Crises and conflicts in the Middle East seem to have an almost permanent place in Swedish as well as international media reporting. What is rarely mentioned is the effect that water scarcity exacerbated by climate change has and will continue to have on the region's countries and any conflicts that may erupt as a result of the water issue in the future.
The risk of armed conflict is 20 percent higher for every half degree temperature increase, it shows a report by the independent organization International Crisis Group. The summer of 2021 has excelled in reports of extreme heat, and the Middle East has not been an exception, where temperatures have in some places reached up to 50 degrees.
Such a study neither can nor intends to act as an explanation for the civil war in Syria, sectarian violence in Iraq or the long-running Kurdish-Turkish conflict. What we do know, however, is that the aforementioned countries are only three of all the countries in the Middle East that today suffer from water shortages in relation to the amount needed for sufficient food production. The region's overuse of its water resources is six times higher than the global average according to Johan Schaar, member of the expert group for Development Aid Analysis. 60 percent of these water resources consist of cross-border rivers divided between countries with a long history of everything from political tensions to armed conflicts.
Climate change is having devastating consequences for farmers in the Middle East
The issue of water resources has become absolutely crucial for the countries' socio-economic and security future. Climate change is not the only maintainer of insufficient water resources. Population growth, inefficient management of the straining water resources and a growing middle class are all pulling their weight to maintain the water shortage.
In 2014, the World Bank released its report "Turn down the heat" to highlight the devastating consequences of climate change, and especially elevated temperatures, for the Middle East, among others. According to the report, a third of the population in the Middle East and North Africa works in the agricultural sector, which means that farmers in rural areas are at risk of falling into poverty.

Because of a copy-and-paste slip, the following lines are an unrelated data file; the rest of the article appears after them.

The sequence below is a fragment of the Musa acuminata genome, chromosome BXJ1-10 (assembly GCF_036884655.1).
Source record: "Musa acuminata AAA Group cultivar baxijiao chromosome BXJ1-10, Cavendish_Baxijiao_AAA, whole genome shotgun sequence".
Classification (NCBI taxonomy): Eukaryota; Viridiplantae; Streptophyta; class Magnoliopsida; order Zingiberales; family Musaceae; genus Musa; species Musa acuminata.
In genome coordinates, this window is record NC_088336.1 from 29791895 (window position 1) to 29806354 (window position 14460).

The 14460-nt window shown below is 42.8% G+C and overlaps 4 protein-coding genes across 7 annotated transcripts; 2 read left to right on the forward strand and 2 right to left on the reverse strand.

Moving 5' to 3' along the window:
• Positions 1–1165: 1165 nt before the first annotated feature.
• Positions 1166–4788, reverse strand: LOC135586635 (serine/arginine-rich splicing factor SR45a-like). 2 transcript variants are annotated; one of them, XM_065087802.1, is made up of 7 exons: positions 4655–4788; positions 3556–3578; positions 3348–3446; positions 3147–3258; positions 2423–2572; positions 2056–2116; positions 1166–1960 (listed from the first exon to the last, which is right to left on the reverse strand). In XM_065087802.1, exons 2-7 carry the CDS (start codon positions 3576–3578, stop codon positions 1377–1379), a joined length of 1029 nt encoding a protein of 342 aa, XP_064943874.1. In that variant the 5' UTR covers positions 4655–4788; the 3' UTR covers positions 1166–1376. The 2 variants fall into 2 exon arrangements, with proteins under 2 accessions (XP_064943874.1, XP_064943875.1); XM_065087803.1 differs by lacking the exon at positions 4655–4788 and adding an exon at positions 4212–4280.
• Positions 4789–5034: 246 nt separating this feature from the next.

National and bilateral conflict risks
The connection between conflict and climate change can be perceived as diffuse, but on closer inspection it is logical. Controlling resources, especially those for which there is a lack of access, is a power game that has caused conflicts since time immemorial. The item is added vital resource to be shared between countries with unstable national political climate and infected relations, conflict risks are constantly imminent. With that in mind, it may seem strange that issues concerning conflict risk end up on the periphery of the climate agenda. On the other hand, the same can be said about the obvious lack of counteracting climate change as a form of conflict prevention in peace and conflict research.
Lack of adequate domestic food production due to drought and lack of irrigation opportunities results in a vulnerability to price changes in the international market, especially in the event of a conflict. VIn the regional conflict, it means a concern about not being able to meet the food needs of its population.
In 2011, when international food prices soared, food prices showed up, among other things constitute a national and later regional security risk. In the same year, the protests during the Arab Spring showed the destabilization regimes may face if they fail to meet the basic needs of the population. Regimes are still afraid of similar scenarios with regard to the impact of dwindling water resources on domestic food production, in an already unstable political climate due to the link between food shortages, poverty and political instability. When national unrest breaks out, there is a concern among other countries that conflicts with neighboring countries generates migration flows to one's own country. This further overloads these countries' own food and water resources, which has created friction between neighboring countries in the region.
Need for regional cooperation
To reduce conflict risks linked to lack of water resources in the region is required binding agreement on access to the Euphrates and Tigris rivers. Starting in Turkey, the rivers continue through Iraq and Syria, and the rivers make up 60 percent of the region's water supply. Domestic and regional political instability has affected the ability to design joint institutions to deal with interdependence. Instead, today there are most short-term agreements between individual countries without a joint effort to cooperate on water resources. This is worrying for most reasons, partly because the lack of an agreement does not regulate sustainable water use and therefore entails a risk of depletion of the resource.
There are also no regional institutions that can prevent the possibility of using water resources as weapons in conflict - which is called vapenize water resources and is far from unusual. On a larger scale, this could mean flooding or restricting an area's water supply as punishment for political opponents.
"Climate is politics in the Middle East as wellWrote Johan Schaar in the magazine Human Security - and that seems undeniably true. How the water shortage and increased climate impact will affect the region's political climate remains to be proven.